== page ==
Friday, December 15, 2006

some questions about disk encryption

On a mailing list some questions were asked about disk encryption, I decided to blog the answer for the benefit of others:

What type of encryption would be the strongest? the uncrackable if you will? im not interested in DES as this is a US govt recommendation - IDEA seems good but what kernel module implements this?


The US government (which incidentally employs some of the best cryptologists in the world) recommends encryption methods for data that is important to US interests (US military and banking operations for starters). Why wouldn't you want to follow those recommendations? Do you think that they are putting back-doors in their own systems?

If they were putting in back-doors do you think that they would use them (and potentially reveal their methods) for something as unimportant as your data?

I think that if the US military wanted to apply a serious effort to breaking the encryption on your data then you would have an assortment of other things to worry about, most of which would be more important to you than the integrity of your data.

I've read some good things about keeping a usb key for system boot so that anything on the computer itself is unreadable without the key - but thats simply just a physical object - I'd like both the system to ask for the passphrase for the key as well as needing the usb key

I believe that can be done with LUKS, however it seemed broken last time I experimented with it so I've stuck with the older operation of cryptsetup.

What kind of overheads does something like this entangle? - will my system crawl because of the constant IO load of the disk?

My laptop has a Pentium-M 1.7GHz and a typical laptop drive. The ratio of CPU power to hard drive speed is reasonable. For most operations I don't notice the overhead of encryption, the only problem is when performing CPU intensive IO operations (such as bzip compression of large files). When an application and the kernel both want to use a lot of CPU time then things can get slow.

More recent machines have a much higher ratio of CPU power to disk IO as CPU technology has been advancing much faster than disk technology. A high-end desktop system might have 2-3x the IO capacity
of my machine, but a single core would have 2-3x the computer power of the CPU in my laptop and for any system you might desire nowadays 2 cores is the minimum. Single-core machines are still on sale and still work well for many people - I am still deploying Pentium-3 machines in new installations, but for machines that make people drool it's all dual-core in laptops and one or two dual-core CPUs in desktop systems (with quad core CPUs on sale soon).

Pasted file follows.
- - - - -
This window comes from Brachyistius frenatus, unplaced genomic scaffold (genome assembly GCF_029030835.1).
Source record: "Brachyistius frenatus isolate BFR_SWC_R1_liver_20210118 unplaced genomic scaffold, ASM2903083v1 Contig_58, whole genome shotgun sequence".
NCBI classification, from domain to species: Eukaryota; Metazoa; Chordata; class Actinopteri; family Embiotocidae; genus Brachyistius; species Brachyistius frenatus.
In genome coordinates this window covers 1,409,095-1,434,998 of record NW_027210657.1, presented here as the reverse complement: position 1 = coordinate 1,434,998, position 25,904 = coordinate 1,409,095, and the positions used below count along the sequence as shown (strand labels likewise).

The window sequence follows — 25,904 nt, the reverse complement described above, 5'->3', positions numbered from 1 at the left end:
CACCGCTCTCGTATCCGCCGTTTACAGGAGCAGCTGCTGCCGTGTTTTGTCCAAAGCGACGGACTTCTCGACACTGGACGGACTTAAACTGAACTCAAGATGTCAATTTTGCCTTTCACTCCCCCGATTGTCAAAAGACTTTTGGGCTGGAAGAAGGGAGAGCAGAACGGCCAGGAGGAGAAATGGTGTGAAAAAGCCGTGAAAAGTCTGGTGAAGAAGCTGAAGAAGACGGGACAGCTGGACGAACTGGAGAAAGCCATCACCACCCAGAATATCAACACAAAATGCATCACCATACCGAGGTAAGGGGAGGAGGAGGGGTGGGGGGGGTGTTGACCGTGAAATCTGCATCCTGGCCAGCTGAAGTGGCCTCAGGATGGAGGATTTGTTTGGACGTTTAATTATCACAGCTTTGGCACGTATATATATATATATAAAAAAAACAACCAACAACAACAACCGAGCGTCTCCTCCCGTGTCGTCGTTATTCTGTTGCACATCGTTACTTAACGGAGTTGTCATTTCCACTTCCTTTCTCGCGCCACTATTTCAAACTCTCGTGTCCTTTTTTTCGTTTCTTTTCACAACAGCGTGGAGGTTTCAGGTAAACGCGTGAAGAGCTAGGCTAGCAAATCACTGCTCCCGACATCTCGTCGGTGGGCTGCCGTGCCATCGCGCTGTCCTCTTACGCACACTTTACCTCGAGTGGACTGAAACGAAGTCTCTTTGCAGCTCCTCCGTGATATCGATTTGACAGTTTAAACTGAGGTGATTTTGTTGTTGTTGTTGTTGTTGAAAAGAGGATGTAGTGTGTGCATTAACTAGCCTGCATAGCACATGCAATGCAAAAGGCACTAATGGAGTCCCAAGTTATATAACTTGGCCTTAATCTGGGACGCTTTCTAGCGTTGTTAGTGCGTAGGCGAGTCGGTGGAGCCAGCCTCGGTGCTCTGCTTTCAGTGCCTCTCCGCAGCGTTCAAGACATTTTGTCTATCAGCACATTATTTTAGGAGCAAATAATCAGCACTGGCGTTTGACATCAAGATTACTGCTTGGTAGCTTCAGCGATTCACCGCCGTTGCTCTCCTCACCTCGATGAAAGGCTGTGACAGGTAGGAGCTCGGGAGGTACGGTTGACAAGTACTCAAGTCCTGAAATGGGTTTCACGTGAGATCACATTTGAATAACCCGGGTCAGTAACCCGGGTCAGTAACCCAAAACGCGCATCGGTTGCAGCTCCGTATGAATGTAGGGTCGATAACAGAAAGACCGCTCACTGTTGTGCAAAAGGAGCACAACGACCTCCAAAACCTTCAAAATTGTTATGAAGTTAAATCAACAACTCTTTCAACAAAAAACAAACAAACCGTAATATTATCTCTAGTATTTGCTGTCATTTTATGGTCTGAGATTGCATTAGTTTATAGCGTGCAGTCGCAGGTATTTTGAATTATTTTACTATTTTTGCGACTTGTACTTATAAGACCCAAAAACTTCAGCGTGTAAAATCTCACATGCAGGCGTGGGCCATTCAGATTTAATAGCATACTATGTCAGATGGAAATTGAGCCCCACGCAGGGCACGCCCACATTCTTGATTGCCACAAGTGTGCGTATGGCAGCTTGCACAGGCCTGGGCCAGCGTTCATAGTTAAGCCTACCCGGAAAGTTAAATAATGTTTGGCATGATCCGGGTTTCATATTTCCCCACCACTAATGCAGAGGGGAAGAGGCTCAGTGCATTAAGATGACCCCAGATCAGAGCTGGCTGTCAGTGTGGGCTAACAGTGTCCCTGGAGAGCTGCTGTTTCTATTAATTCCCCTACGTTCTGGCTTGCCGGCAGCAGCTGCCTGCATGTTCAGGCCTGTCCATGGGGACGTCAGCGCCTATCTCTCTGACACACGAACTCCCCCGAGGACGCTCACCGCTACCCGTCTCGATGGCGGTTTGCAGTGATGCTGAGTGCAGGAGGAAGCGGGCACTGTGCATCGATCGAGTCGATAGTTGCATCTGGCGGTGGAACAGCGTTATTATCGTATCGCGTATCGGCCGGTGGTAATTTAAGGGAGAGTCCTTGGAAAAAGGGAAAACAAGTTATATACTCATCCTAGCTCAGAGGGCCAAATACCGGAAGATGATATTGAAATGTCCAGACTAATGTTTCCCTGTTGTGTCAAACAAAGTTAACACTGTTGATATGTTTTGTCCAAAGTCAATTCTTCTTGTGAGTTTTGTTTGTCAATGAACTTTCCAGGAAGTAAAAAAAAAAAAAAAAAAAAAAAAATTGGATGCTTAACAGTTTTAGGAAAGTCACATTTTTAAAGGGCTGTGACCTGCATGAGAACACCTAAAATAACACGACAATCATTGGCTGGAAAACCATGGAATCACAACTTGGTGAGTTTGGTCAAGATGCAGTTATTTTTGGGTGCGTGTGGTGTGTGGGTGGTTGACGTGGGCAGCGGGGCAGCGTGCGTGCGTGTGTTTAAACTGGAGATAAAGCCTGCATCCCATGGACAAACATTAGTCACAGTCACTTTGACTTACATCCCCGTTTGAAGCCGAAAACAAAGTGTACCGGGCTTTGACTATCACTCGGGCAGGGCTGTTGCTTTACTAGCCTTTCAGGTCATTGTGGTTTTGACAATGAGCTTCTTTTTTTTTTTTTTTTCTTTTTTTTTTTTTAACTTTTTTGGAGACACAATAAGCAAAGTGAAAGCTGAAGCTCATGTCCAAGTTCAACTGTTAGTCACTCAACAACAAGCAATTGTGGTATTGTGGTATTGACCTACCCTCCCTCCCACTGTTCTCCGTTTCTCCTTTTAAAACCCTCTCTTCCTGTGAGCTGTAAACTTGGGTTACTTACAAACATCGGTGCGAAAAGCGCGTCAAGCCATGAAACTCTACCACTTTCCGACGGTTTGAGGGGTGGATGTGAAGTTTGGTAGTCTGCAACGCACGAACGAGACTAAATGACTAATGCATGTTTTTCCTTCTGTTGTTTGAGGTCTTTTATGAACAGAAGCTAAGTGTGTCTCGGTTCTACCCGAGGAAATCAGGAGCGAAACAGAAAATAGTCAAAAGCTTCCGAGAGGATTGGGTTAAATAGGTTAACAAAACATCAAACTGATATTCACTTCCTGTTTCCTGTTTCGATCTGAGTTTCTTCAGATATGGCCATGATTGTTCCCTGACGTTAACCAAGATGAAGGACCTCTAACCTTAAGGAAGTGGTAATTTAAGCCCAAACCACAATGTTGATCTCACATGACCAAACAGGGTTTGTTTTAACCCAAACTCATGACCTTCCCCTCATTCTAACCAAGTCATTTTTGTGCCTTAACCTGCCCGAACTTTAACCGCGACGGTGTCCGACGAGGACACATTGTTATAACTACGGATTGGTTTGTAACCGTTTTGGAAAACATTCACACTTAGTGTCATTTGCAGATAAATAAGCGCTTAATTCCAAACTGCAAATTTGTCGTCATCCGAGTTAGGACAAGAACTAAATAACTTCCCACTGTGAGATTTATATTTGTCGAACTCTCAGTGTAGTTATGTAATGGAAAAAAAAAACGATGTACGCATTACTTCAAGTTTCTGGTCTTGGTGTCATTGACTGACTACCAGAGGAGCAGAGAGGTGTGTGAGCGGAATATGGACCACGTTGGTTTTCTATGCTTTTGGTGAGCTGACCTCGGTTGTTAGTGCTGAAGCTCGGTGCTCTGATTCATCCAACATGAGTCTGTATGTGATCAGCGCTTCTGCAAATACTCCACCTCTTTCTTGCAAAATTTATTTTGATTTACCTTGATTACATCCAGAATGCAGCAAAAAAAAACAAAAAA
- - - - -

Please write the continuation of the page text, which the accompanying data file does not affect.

If you want to encrypt data on a P3 system with a RAID array (EG a P3 server) then you should expect some performance loss. But for a typical modern desktop system you shouldn't expect to notice any overhead.

3 comments:

Ken said...

He's right to be concerned about DES, and there certainly was academic concern that DES might have been backdoored, but AIUI, the academic community has decided it isn't.

DES uses a 56-bit key length which is insufficient to be secure in light of the power of today's computers. DES can be cracked in 24 hours. I believe 3-DES (which encrypts using DES 3 times with 3 different keys) is considered secure enough to be usable.

DES was designed by IBM, with the cooperation of the NSA. There was concern about DES's dependence on the values of the "s-boxes" (an important part of the algorithm), and various aspects of why the algorithm worked were classified, leading many to suspect that the NSA had backdoored the algorithm. As academic research discovered the technique of differential cryptanalysis, however, researchers discovered that the particular values of the s-boxes were chosen to make differential cryptanalysis much harder than it would have been for any other values of the s-boxes. Academic consensus seems to be that IBM (and/or the NSA) knew about differential cryptanalysis in the 1970s, and designed DES to be resistant to it, and that DES is not backdoored.

Nevertheless, given the key size and the power of today's computers, 3-DES should not be used.

Lamont Peterson said...

@etbe

IDEA is patented in some contries, which is what killed it's use in general back in the day, though, I think those patents may have expired (sorry, I don't have time to check that right now).

Flaws were also found in IDEA many years ago and it is considered unsafe though I'm having trouble finding anything with a quick google search to support that statement.

@Ken
There are two ways that 3DES works. One uses 3 keys and the other only 2.

@etbe
I would recommend using twofish or AES, both of which are already supported by the Linux kernel. FC6 added partial support for encrypted partitions (the section on "File Systems", but has no tools to set it up nor can they be created during install. SUSE has supported encrypted partitions out-of-the-box and in the installer for several years.

Anonymous said...

DES is not a US government recommendation any more: it was replaced with a recommendation for AES, which is now the US standard.

You need not trust the US government to consider the use of AES, as AES is just the Rijndael block cipher and was developed by Belgian crypographers.